David Amirian subscribes to the switch-hitting philosophy of operating an enterprise.
The principal of residential and commercial development firm The Amirian Group, he runs a bare-bones company that demands agility from its employees.
“There’s only four of us. That’s it,” Amirian said. “We’re four people running $100 million worth of construction. So everybody’s a secretary; everybody’s an analyst; everybody’s in charge of new development; everyone’s in charge of investor relations. Every person has to be good at everything. You have to be a utility player, like in baseball. You have to be able to play every position.”
Amirian, who questioned the wisdom of hiring one-dimensional specialists, has a high-stakes bet on this model through his firm’s projects, which includes residential developments at 316 East 3rd Street and 540 West 49th Street.
He owes his belief in operational dexterity to his somewhat roundabout career path. Amirian, who holds a business degree from American University, entered the workforce as an office assistant (he claims that his more commonly-used title was ‘coffee boy’) for a construction firm.
“I was the most overqualified coffee boy that you’ve ever seen in your life. When I went to give them my resume, they laughed and said, ‘With this kind of resume, you sure you want to be a coffee boy?’” he said.
His responsibilities eventually expanded from coffee duties to light administration work. However, he recognized that his credentials were still lacking for the kind of career advancement that he wanted.
“Coming out of college, I wasn’t an engineer or an architect. Immediately, I knew that there was a void.”
He plugged up the void by entering the real estate development and construction masters program at New York University. For three years, he worked from 7 a.m. to 4 p.m. then went to class from six to 9:30 p.m.
However, he credits his real-world education in real estate development to what he calls his “big break,” which came when he worked as an executive at White Plains firm, HRH Construction.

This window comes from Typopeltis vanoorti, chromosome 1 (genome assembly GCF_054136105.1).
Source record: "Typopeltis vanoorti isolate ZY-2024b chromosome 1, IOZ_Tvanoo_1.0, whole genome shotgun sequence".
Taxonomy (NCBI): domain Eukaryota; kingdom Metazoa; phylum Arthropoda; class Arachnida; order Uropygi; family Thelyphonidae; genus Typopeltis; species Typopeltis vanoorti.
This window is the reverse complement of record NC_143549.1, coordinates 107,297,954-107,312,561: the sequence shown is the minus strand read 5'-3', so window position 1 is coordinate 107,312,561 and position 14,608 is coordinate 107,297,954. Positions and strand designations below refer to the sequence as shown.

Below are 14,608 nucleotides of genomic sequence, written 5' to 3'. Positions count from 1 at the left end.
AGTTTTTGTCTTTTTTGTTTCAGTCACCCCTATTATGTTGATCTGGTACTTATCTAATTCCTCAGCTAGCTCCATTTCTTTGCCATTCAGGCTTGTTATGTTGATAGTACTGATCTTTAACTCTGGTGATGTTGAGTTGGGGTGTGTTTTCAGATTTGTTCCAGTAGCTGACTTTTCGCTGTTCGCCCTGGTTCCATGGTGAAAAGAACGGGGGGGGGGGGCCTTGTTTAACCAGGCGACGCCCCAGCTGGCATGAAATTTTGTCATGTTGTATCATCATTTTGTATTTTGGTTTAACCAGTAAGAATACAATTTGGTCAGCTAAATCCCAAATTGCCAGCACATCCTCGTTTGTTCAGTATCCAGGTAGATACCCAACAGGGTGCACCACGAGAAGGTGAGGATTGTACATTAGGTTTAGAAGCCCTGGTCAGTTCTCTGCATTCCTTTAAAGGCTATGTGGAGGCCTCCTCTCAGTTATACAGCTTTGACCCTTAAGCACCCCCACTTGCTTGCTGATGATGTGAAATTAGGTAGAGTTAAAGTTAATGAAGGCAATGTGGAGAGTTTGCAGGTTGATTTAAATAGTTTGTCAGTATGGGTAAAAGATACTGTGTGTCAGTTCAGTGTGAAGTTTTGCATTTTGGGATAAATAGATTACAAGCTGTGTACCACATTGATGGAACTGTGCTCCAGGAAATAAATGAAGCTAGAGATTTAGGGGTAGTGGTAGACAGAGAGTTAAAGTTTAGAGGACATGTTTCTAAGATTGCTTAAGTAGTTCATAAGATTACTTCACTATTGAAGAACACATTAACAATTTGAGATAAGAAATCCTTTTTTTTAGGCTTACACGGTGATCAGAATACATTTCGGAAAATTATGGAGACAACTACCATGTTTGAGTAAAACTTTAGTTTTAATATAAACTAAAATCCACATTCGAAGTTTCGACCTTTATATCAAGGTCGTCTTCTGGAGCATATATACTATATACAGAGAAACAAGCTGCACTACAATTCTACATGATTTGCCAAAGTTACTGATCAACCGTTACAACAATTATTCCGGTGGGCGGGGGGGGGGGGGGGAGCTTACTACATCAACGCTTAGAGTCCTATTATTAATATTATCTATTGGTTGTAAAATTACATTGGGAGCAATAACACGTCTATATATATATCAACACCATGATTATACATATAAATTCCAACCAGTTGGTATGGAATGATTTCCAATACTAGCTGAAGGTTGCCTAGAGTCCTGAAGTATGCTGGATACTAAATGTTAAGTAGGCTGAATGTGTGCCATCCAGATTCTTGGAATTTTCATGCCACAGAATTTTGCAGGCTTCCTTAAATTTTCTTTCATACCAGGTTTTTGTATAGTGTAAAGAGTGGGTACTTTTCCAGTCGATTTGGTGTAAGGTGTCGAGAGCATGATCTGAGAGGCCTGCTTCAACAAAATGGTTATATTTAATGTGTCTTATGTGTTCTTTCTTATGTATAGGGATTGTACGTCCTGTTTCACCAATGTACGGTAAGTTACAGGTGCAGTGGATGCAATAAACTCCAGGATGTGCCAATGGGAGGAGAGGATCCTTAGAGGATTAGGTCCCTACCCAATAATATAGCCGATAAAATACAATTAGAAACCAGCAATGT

“I got my big break in 2006 to go and build The Setai (condo project) downtown at 40 Broad Street. I was 26 years old and I was running a $250 million project; and it was the best experience of my life. As I say, I got my MBA in real estate development and construction from that project,” he said.
His education and re-education has provided him with a pragmatic view of investing. He’s currently pulling back on acquisitions, citing adverse conditions such as the high price of land and a slowdown in financing deals.
“I’m not buying right now,” he said. “I think that over-supply of condos and just the bid-ask spread difference between land buyers and people that want to sell land, it’s just too far.
“There’s no financing right now for condos. There’s minimal financing for anything development-related. The prices of land have just skyrocketed. The prices for development have skyrocketed. If you can’t build condos in Manhattan right now, there’s nothing to build, because the price of land has not adjusted to build rentals or office. You can’t buy anything to build right now.”
Nonetheless, the Amirian Group has several projects in the pipeline.
Last July, the firm filed plans to build a 12-story condo building at 117 West 21st Street. It is also building two six-story luxury residential buildings at 436 and 442 East 13th Street.